Beyond feminist slogans, the fashion industry has clearly been doing some soul-searching. On Tuesday, shortly before Brandon Maxwell’s show, on the sixty-eighth floor of the 4 World Trade Center tower, Ivan Bart, the president of IMG Models, told me that he recently had an epiphany about the many high-profile clients he promotes as one of the world’s biggest modelling agents. “I realized I was part of the problem,” Bart said. Several weeks ago, he issued an open letter that encouraged designers “to celebrate our diverse talent by considering all of our models, regardless of their sizes and backgrounds.” On Wednesday, Halima Aden, a Somali-American model represented by IMG who competed at the Miss Minnesota U.S.A. contest wearing a burkini, made her modeling debut, for Yeezy, in a snug black hijab and an ankle-length faux-fur coat.

That same day, I went to see the Marchesa show, where the designers Keren Craig and Georgina Chapman both wore velvet and black lace, as well as the C.F.D.A.’s pink buttons, for their final bow. Backstage, I asked if the rainbow-hued, floor-length tassel fringe on the label’s opening look—a high-necked cap-sleeved gown of black Chantilly lace—had been a statement of L.G.B.T.Q. support. “No, but I like that!” Craig said. Chapman chimed in, “You can’t complain unless you participate.” They declined to comment on the question of whether or not they would dress Melania Trump. Fashion, an industry of small companies with famous names, is an awkward political entity: influential, but also highly vulnerable, and reliant on this season’s sales to fund next season’s collection.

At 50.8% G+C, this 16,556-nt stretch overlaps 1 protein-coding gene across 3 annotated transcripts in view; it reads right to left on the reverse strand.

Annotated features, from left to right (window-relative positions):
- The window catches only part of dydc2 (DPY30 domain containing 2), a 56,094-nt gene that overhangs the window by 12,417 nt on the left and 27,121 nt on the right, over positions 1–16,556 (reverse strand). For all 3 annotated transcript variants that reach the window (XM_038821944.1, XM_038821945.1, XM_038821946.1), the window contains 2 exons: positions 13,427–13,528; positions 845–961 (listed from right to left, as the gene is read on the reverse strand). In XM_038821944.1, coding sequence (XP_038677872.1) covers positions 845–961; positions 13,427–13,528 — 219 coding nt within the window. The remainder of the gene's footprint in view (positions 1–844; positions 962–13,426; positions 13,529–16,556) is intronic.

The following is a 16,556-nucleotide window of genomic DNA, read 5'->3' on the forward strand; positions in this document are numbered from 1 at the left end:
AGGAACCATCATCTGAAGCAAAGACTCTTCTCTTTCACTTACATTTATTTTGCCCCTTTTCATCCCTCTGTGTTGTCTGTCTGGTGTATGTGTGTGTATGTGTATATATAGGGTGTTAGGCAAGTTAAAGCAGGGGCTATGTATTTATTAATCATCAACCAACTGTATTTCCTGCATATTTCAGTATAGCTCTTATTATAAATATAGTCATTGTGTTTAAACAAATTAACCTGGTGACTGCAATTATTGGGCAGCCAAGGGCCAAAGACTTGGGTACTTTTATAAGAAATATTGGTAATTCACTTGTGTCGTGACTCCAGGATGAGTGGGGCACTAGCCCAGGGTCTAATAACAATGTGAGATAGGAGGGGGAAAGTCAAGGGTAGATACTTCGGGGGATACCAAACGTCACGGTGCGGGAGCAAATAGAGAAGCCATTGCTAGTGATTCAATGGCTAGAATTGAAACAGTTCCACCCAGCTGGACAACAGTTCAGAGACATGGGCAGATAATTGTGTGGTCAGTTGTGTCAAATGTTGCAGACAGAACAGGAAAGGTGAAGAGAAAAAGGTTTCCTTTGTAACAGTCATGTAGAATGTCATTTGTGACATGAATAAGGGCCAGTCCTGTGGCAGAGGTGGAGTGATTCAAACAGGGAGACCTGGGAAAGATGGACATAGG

Backstage at his label’s show on Friday, Jeremy Scott wore a pair of loud pants from Moschino, an Italian brand that he also designs, and an orange sweatshirt from his eponymous fall collection. The sweater bore a cartoonish blue head with bulging eyes and a torrent of green ooze spewing from its skull, which Scott later told me was “all about our collective heads exploding.” His collection opened with a pair of velvety pants with an image of Jesus on the legs. When I asked about them, he shrugged. “I just felt it,” he said. “I’m not for religion and I’m not against it.” The T-shirts that he handed out to his models as they headed toward hair and makeup were easier to interpret; Scott hoped the models might make use of the data printed on the backs, which included the names and phone numbers of every U.S. senator. The Dominican model known as Dilone wore hers with the short sleeves rolled up around her shoulders for the pre-show rehearsal. Gigi Hadid, wearing a beige trenchcoat tied in the back, in the latest impractical fashion, carried hers in hand.

The designer Philipp Plein, who débuted his bling-y collection of puffer coats and track pants at the New York Public Library, on Fifth Avenue, hired performers dressed as the Statue of Liberty to greet guests on the building’s front steps. Inside, the beauty entrepreneur Julie Macklowe, who wore a Plein jumpsuit covered in small mirrors, paraded her bright-pink trucker hat, which read “Grab ’Em by the Pussy.” Across the rotunda from the celebrity front row, which included Madonna, a vocal critic of Trump, Tiffany Trump, the President’s twenty-three-year-old daughter, sat with two friends. As flashbulbs went off around us, two fashion editors told me that they were moving to find other seats, away from the Trump posse. I took a photo of their conspicuously empty seats, which seemed to represent an essential conflict. When I looked at my phone the following day, the picture had gone viral. Many responded with thumbs-ups and smiley faces, but to others, in a week of vocal support for women, fashion’s mean girls seemed to have gone low.

    Leave a comment

    Please note, comments must be approved before they are published